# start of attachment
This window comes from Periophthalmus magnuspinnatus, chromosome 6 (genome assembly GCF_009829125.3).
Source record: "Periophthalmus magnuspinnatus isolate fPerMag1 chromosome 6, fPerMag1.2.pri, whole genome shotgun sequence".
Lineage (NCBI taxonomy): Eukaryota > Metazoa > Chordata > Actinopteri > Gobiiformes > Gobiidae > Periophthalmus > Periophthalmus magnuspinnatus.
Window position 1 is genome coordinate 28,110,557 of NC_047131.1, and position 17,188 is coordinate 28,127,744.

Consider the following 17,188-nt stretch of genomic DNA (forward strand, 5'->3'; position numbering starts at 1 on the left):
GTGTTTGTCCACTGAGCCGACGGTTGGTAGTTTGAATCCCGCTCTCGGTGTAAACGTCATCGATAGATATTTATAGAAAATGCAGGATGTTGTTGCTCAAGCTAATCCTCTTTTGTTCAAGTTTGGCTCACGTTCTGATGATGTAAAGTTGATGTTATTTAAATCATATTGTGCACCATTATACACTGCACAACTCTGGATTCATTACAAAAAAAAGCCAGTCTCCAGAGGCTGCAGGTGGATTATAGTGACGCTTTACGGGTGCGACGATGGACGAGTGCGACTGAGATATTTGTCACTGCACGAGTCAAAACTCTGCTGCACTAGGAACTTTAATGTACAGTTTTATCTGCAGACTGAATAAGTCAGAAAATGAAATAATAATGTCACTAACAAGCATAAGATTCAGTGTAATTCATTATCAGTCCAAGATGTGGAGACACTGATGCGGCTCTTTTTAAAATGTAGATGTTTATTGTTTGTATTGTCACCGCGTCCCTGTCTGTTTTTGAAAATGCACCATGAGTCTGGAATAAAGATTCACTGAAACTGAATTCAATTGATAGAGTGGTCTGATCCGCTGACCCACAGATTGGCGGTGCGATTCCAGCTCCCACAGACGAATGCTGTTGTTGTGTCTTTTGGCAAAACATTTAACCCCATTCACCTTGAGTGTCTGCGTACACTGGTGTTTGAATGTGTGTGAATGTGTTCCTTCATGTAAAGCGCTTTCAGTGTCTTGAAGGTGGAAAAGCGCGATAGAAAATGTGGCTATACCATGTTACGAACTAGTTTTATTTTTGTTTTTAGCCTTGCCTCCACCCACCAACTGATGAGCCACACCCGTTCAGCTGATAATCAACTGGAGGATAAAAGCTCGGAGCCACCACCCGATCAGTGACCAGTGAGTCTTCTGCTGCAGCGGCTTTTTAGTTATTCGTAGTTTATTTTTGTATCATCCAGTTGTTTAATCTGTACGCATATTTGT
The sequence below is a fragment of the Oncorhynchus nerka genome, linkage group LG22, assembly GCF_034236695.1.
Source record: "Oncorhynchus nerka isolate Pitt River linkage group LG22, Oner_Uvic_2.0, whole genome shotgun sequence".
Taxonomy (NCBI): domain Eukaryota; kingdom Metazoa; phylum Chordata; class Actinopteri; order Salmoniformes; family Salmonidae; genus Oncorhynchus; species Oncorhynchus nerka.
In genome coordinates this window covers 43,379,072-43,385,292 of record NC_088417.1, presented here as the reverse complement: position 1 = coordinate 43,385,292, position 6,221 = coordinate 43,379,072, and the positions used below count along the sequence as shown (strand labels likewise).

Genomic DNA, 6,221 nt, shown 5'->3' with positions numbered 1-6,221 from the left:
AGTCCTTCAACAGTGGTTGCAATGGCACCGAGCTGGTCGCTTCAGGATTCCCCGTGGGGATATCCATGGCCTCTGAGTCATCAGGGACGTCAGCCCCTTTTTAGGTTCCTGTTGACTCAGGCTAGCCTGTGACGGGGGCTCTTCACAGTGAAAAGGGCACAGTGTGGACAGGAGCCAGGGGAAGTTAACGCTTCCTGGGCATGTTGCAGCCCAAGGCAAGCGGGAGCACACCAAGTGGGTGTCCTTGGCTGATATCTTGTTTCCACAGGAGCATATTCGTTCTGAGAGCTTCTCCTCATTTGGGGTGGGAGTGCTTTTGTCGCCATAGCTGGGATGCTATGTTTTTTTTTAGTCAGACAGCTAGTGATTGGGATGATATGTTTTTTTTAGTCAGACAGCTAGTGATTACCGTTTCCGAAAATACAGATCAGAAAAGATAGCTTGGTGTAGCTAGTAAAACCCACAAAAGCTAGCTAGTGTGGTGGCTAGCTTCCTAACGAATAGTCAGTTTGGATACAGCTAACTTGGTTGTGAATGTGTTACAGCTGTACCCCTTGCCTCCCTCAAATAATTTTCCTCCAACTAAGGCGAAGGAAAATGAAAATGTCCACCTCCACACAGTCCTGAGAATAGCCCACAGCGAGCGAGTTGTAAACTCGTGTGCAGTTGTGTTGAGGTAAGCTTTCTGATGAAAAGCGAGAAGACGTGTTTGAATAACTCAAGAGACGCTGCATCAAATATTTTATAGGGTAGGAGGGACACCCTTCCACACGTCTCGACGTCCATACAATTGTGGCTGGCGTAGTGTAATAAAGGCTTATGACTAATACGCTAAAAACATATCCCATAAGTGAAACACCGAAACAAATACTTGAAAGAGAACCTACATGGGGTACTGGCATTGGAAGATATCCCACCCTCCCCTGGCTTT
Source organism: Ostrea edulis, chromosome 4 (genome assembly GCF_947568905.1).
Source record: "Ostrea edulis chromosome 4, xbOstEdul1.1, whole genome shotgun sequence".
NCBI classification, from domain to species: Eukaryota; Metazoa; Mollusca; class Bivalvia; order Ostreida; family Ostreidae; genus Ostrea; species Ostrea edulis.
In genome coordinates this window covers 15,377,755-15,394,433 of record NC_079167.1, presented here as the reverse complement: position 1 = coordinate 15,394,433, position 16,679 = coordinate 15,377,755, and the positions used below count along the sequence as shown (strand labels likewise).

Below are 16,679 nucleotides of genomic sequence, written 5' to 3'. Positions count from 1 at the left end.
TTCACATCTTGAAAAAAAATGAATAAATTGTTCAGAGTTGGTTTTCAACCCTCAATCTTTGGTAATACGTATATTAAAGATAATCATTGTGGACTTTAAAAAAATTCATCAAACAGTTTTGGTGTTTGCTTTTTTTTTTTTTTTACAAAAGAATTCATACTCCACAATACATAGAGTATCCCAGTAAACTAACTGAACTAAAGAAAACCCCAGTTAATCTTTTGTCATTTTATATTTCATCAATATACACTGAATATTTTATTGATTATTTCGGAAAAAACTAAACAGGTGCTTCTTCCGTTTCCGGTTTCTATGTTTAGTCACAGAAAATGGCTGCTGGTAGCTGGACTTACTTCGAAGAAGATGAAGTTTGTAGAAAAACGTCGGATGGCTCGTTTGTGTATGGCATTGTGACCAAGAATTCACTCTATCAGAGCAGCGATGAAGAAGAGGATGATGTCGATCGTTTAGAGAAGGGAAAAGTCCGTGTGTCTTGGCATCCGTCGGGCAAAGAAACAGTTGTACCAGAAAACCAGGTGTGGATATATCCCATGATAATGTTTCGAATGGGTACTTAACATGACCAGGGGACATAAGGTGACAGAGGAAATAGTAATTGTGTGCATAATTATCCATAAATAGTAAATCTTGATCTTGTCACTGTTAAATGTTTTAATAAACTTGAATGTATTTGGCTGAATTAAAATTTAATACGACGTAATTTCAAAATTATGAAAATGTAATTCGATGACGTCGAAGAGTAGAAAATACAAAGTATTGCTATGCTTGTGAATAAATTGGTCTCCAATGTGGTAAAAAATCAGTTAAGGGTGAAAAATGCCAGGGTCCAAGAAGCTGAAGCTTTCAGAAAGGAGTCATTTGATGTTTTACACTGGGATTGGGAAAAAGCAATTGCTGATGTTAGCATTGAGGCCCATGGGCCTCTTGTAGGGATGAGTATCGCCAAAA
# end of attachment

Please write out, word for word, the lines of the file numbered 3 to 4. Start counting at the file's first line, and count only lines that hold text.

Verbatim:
Lineage (NCBI taxonomy): Eukaryota > Metazoa > Chordata > Actinopteri > Gobiiformes > Gobiidae > Periophthalmus > Periophthalmus magnuspinnatus.
Window position 1 is genome coordinate 28,110,557 of NC_047131.1, and position 17,188 is coordinate 28,127,744.